If you are considering getting a divorce, you are not alone. It has been estimated that, in the United States, there is one divorce evert 36 seconds. That makes almost 2,400 divorces every 24 hours, 16,800 divorces every seven days and 876,000 divorces each year. By some estimates, anywhere between 40% and 50% of all first marriages end in divorce. Approximately 60% of second marriages end this way. Whether you are or are not looking to end a marriage, there are some words that should not remain solely in the heads of family law lawyers.
Now Lawyers.comandnbsp;has compiled a list of the family law terms that are crucial for the process. Sometimes people confuse one term for another. In general, making a mistake with word choice but when it comes to legal matters, that all changes. Before you seek out family law legal advice from divorce attorneys or ponder hiring child custody attorneys, taking the time to look up some terminology can help a lot. At the very least, you will know what the family law attorneys are talking about.
The world alimony is sometimes confused with “child support.” It comes from the Latin word, alimonia, which is from alere. Alere means “to nourish.” The American idea of alimony is a combination of that and the term from Scots law, ailment. That law required a husband provide his wife with shelter, sustenance, clothes and other items that she would need after they split up. In the American legal system, this term is used to describe payments from one spouse to the other after a divorce. As every state governs divorces that take place within its borders, the rules that govern this vary from place to place.
This is not the same thing as alimony but it is close. When one spouse provides any financial assistance to the other, after the couple has separated but before their divorce is final, it is called “spousal support.”
Most people are familiar with the general meaning of this legal term. It refers to the rearing of any children that were born during the marriage. It is not a singular term as there are two types of custody. A parent can have either legal custody or physical custody. The custody agreement can include joint or sole custody. if you have to deal with issues around child custody, you definitely need to talk to family law attorneys before that process starts.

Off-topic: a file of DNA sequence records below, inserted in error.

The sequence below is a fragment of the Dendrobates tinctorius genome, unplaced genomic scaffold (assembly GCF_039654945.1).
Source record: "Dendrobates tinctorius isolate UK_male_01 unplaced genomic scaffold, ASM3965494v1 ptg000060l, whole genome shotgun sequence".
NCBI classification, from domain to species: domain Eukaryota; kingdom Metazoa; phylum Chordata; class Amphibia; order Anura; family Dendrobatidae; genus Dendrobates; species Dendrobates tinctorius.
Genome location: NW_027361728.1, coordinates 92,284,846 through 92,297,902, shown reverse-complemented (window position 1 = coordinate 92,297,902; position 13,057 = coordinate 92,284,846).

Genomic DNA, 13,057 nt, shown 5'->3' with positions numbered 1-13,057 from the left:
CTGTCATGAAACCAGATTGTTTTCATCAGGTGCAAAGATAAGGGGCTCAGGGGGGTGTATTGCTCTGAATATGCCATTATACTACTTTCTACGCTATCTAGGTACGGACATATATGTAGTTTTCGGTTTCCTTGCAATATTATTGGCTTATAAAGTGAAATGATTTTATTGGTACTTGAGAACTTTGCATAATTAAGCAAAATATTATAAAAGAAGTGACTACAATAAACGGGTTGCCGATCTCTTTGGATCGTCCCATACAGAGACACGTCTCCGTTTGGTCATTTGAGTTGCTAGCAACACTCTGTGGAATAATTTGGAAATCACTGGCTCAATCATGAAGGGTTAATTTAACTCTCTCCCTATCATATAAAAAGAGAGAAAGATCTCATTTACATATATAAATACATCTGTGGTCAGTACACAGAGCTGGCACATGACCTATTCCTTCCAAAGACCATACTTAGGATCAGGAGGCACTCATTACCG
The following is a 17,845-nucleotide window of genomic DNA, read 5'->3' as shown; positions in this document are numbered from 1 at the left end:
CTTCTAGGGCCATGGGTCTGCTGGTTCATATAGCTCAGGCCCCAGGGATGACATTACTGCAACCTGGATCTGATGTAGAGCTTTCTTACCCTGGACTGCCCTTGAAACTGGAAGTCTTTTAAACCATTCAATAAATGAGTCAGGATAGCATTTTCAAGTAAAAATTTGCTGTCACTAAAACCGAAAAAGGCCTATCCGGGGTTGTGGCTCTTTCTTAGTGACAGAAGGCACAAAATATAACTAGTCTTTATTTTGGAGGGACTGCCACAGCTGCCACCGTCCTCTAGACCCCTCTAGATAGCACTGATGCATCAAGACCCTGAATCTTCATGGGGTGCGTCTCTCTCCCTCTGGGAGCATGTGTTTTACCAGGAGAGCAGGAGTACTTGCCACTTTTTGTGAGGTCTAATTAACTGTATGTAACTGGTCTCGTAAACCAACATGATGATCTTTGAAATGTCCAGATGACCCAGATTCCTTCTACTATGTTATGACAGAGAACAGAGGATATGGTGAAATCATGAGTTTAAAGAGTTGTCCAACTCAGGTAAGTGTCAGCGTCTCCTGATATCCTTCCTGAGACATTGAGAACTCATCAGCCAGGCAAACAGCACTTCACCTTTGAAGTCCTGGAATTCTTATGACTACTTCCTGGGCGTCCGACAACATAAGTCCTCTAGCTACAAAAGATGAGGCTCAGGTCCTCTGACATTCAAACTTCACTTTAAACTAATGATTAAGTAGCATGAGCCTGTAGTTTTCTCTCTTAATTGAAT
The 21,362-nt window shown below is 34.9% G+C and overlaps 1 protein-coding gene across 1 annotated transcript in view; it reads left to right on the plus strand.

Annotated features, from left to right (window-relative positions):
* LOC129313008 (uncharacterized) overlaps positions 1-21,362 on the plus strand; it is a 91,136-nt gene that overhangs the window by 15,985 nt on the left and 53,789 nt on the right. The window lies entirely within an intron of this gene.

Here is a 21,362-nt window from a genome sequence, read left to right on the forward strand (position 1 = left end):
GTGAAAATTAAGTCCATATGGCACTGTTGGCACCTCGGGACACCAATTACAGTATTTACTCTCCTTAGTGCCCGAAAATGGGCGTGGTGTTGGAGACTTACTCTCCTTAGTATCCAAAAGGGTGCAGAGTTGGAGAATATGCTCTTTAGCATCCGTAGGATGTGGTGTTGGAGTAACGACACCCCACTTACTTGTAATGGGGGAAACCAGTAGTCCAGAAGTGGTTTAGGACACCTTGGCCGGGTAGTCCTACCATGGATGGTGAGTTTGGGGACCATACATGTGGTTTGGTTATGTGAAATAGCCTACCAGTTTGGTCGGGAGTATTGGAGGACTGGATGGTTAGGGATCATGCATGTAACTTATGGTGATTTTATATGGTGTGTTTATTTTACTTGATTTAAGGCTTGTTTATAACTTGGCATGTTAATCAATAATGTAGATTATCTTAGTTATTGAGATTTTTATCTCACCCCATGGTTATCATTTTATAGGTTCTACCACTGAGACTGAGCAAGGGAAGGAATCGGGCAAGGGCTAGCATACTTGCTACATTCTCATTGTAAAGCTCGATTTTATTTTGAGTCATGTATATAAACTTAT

- Physical Custody: This refers to where the child or children live.
- Legal Custody: This refers to which parent can make decisions for the child or children.
- Sole Custody: This is when one parent has complete say over the rearing of the child or children.
- Joint Custody: This is when the parents share in the decision making raising of their child or children.
This is a term that is used in both civil and criminal law cases. Both family law attorneys and criminal lawyers do research on their side to build their case. This is called “discovery.” Both parties in a civil or criminal case have to share information they find during this process with the other side.
Separation Date or Date of Separation
This may seem like a simple concept but it is very important to get this right when you are dealing with family law cases. This is not the date you left the residence, this is the date when you separated from your spouse legally. When you are dealing with your assets and any debts you have, knowing the right date will make a big difference. It can impact the amount of alimony one side gets and how the marital property and assets are split up.
This means different things in different states. Because states have their own laws governing the divorce process. What is considered to be “equitable” may be very different in a community property state, like California.
Anything that has been obtained during the course of a marriage is considered to be a “marital asset.” This includes bank and retirement accounts, business holdings, real estate or anything.
When you are talking to family law attorneys, it is crucial to work with lawyers who can work in your state and have experience dealing with its divorce laws.